For Healthcare, Please Take a Number
Funding cuts, healthcare shortage harm N.M.’s autistic children
When 8-year-old Adam goes to a new place, it can be exciting, almost overwhelming. A visit to a Mexican diner is more than enough to set him off. His head snaps left and right, attempting to take in the scene. His hands begin working, moving up and down excitedly until he is nearly lifting himself off the ground with his “flapping,” as his mother, Heather LeDoux, calls it.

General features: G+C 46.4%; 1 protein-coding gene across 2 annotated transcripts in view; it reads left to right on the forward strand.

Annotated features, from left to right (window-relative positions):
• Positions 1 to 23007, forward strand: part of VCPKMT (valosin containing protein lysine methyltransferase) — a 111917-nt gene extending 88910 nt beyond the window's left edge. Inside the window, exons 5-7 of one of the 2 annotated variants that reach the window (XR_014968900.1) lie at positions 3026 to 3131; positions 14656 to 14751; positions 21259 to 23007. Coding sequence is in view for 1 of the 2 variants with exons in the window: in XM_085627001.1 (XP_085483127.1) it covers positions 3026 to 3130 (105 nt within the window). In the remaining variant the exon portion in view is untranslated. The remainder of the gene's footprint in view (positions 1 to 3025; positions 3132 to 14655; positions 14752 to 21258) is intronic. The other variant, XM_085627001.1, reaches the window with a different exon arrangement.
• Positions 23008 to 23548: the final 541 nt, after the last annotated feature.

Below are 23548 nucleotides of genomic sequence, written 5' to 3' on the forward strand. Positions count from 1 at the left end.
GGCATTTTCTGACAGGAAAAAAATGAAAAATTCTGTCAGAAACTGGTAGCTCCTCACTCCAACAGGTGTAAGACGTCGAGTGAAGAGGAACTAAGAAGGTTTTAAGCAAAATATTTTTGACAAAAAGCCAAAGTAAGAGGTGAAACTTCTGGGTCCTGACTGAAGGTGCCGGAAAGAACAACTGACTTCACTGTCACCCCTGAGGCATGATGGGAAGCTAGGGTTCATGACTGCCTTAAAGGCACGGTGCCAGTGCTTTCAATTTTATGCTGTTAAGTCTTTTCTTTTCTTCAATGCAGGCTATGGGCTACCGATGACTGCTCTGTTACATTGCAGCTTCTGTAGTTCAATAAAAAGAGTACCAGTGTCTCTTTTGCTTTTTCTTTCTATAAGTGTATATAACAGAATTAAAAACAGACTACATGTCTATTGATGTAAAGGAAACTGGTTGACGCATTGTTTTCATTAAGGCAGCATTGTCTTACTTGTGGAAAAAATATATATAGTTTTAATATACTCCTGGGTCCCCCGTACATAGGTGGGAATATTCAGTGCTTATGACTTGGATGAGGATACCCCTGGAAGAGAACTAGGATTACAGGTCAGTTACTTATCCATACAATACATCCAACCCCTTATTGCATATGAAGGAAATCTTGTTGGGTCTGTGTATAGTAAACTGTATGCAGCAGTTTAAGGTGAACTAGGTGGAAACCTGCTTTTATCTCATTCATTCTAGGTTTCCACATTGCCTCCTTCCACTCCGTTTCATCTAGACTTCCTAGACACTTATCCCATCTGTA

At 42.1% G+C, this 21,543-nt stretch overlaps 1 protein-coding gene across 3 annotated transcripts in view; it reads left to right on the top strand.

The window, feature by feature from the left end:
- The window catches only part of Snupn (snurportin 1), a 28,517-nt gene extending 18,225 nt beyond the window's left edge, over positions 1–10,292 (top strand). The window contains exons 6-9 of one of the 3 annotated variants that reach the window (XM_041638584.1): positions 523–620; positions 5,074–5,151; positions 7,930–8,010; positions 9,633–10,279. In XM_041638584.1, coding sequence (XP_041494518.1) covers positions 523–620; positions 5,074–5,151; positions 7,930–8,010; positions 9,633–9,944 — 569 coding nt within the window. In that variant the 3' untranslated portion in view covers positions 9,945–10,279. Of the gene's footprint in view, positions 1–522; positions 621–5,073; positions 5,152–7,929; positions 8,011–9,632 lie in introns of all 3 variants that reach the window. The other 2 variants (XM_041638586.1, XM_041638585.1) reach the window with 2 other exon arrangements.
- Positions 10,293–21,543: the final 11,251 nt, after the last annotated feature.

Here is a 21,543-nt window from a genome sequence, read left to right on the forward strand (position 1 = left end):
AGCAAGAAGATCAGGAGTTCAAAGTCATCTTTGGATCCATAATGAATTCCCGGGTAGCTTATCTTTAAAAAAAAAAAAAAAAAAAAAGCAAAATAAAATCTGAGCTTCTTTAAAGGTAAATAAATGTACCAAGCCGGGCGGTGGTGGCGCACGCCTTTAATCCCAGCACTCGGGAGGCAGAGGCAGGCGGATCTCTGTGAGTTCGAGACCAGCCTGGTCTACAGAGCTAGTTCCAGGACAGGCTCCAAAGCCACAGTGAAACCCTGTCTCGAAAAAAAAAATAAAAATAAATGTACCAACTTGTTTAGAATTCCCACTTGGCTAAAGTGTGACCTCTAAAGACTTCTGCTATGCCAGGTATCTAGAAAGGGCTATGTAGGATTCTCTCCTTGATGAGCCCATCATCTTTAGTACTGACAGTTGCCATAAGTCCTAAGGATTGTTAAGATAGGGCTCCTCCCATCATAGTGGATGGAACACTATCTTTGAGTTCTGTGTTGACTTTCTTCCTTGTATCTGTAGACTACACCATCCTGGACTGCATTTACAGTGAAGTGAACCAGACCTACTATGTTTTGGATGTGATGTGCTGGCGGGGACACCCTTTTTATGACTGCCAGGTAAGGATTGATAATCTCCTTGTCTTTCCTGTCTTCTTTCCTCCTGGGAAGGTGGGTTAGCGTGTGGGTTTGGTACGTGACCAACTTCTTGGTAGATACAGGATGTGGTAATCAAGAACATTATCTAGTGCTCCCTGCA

“I have to tell him, ‘No flying at the table,’” LeDoux says. “What I'm trying to do is I'm trying to get him to be aware of how he feels in that moment.”
Adam was born with 10 fingers, 10 toes, and a clean bill of health. But from the moment she took him home, LeDoux – a first-time mother living in her hometown of Questa – was certain something was different.
“I took Adam to the doctor probably every day for the first two weeks that we were home because he would just scream,” says LeDoux. “Out of a 24-hour day, Adam screamed like almost 18 hours.”
Christian Marquez, writing for Searchlight New Mexico, covers New Mexico’s healthcare crisis.